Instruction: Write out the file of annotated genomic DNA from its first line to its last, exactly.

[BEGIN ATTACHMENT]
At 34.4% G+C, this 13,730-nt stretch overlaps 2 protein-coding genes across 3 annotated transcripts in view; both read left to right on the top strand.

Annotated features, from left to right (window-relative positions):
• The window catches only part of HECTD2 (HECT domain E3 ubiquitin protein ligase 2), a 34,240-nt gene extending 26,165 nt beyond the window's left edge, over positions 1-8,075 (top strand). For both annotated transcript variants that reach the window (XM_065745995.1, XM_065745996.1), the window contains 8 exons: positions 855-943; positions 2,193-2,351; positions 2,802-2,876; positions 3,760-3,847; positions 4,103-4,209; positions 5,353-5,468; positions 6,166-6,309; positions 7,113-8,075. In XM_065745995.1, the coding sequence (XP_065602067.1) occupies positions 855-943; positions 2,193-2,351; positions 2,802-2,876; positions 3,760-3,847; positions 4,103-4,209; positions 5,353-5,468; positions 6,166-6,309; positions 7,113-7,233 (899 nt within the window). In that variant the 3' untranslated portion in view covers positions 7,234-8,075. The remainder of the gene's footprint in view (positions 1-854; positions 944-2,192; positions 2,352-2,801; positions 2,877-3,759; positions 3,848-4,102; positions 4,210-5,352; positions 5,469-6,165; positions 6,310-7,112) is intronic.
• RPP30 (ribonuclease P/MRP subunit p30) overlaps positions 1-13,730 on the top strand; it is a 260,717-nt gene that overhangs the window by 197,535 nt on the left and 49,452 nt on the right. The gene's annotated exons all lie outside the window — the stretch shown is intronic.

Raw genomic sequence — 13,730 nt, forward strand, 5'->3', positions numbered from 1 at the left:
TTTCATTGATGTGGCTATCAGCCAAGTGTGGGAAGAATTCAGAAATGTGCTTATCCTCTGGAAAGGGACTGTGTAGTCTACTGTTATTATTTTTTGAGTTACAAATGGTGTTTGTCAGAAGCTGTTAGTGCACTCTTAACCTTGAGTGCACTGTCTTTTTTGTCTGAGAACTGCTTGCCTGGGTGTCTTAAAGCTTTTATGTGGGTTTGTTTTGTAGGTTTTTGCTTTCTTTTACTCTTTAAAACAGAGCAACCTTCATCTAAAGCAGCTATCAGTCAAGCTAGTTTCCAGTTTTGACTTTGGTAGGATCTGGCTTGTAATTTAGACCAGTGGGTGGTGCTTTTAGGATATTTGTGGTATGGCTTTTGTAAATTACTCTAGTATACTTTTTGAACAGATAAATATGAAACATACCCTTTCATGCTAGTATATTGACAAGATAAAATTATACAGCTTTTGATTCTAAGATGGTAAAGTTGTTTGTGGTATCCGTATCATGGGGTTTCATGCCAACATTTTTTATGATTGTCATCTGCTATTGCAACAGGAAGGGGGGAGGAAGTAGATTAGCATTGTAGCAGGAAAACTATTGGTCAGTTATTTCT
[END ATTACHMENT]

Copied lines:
At 34.4% G+C, this 13,730-nt stretch overlaps 2 protein-coding genes across 3 annotated transcripts in view; both read left to right on the top strand.

Annotated features, from left to right (window-relative positions):
• The window catches only part of HECTD2 (HECT domain E3 ubiquitin protein ligase 2), a 34,240-nt gene extending 26,165 nt beyond the window's left edge, over positions 1-8,075 (top strand). For both annotated transcript variants that reach the window (XM_065745995.1, XM_065745996.1), the window contains 8 exons: positions 855-943; positions 2,193-2,351; positions 2,802-2,876; positions 3,760-3,847; positions 4,103-4,209; positions 5,353-5,468; positions 6,166-6,309; positions 7,113-8,075. In XM_065745995.1, the coding sequence (XP_065602067.1) occupies positions 855-943; positions 2,193-2,351; positions 2,802-2,876; positions 3,760-3,847; positions 4,103-4,209; positions 5,353-5,468; positions 6,166-6,309; positions 7,113-7,233 (899 nt within the window). In that variant the 3' untranslated portion in view covers positions 7,234-8,075. The remainder of the gene's footprint in view (positions 1-854; positions 944-2,192; positions 2,352-2,801; positions 2,877-3,759; positions 3,848-4,102; positions 4,210-5,352; positions 5,469-6,165; positions 6,310-7,112) is intronic.
• RPP30 (ribonuclease P/MRP subunit p30) overlaps positions 1-13,730 on the top strand; it is a 260,717-nt gene that overhangs the window by 197,535 nt on the left and 49,452 nt on the right. The gene's annotated exons all lie outside the window — the stretch shown is intronic.

Raw genomic sequence — 13,730 nt, forward strand, 5'->3', positions numbered from 1 at the left:
TTTCATTGATGTGGCTATCAGCCAAGTGTGGGAAGAATTCAGAAATGTGCTTATCCTCTGGAAAGGGACTGTGTAGTCTACTGTTATTATTTTTTGAGTTACAAATGGTGTTTGTCAGAAGCTGTTAGTGCACTCTTAACCTTGAGTGCACTGTCTTTTTTGTCTGAGAACTGCTTGCCTGGGTGTCTTAAAGCTTTTATGTGGGTTTGTTTTGTAGGTTTTTGCTTTCTTTTACTCTTTAAAACAGAGCAACCTTCATCTAAAGCAGCTATCAGTCAAGCTAGTTTCCAGTTTTGACTTTGGTAGGATCTGGCTTGTAATTTAGACCAGTGGGTGGTGCTTTTAGGATATTTGTGGTATGGCTTTTGTAAATTACTCTAGTATACTTTTTGAACAGATAAATATGAAACATACCCTTTCATGCTAGTATATTGACAAGATAAAATTATACAGCTTTTGATTCTAAGATGGTAAAGTTGTTTGTGGTATCCGTATCATGGGGTTTCATGCCAACATTTTTTATGATTGTCATCTGCTATTGCAACAGGAAGGGGGGAGGAAGTAGATTAGCATTGTAGCAGGAAAACTATTGGTCAGTTATTTCT